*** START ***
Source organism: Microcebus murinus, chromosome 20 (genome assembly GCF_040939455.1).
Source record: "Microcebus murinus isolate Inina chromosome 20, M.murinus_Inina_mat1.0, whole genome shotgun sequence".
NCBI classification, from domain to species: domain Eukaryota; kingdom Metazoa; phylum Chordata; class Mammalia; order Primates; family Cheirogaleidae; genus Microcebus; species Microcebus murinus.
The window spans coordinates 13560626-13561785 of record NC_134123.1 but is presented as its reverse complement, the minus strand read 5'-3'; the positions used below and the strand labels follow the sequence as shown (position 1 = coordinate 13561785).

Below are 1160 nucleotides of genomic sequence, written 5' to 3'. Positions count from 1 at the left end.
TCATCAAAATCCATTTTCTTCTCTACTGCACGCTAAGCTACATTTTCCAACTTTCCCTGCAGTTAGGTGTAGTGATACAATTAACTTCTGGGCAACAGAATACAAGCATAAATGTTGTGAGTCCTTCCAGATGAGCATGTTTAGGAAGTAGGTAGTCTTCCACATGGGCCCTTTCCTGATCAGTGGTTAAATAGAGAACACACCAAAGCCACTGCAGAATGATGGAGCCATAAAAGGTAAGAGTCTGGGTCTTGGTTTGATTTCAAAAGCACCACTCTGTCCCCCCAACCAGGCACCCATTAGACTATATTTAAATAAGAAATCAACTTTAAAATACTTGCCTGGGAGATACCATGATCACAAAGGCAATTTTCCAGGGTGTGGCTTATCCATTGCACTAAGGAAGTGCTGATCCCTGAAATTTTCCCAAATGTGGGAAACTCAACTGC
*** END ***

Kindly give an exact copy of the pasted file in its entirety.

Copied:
Source organism: Microcebus murinus, chromosome 20 (genome assembly GCF_040939455.1).
Source record: "Microcebus murinus isolate Inina chromosome 20, M.murinus_Inina_mat1.0, whole genome shotgun sequence".
NCBI classification, from domain to species: domain Eukaryota; kingdom Metazoa; phylum Chordata; class Mammalia; order Primates; family Cheirogaleidae; genus Microcebus; species Microcebus murinus.
The window spans coordinates 13560626-13561785 of record NC_134123.1 but is presented as its reverse complement, the minus strand read 5'-3'; the positions used below and the strand labels follow the sequence as shown (position 1 = coordinate 13561785).

Below are 1160 nucleotides of genomic sequence, written 5' to 3'. Positions count from 1 at the left end.
TCATCAAAATCCATTTTCTTCTCTACTGCACGCTAAGCTACATTTTCCAACTTTCCCTGCAGTTAGGTGTAGTGATACAATTAACTTCTGGGCAACAGAATACAAGCATAAATGTTGTGAGTCCTTCCAGATGAGCATGTTTAGGAAGTAGGTAGTCTTCCACATGGGCCCTTTCCTGATCAGTGGTTAAATAGAGAACACACCAAAGCCACTGCAGAATGATGGAGCCATAAAAGGTAAGAGTCTGGGTCTTGGTTTGATTTCAAAAGCACCACTCTGTCCCCCCAACCAGGCACCCATTAGACTATATTTAAATAAGAAATCAACTTTAAAATACTTGCCTGGGAGATACCATGATCACAAAGGCAATTTTCCAGGGTGTGGCTTATCCATTGCACTAAGGAAGTGCTGATCCCTGAAATTTTCCCAAATGTGGGAAACTCAACTGC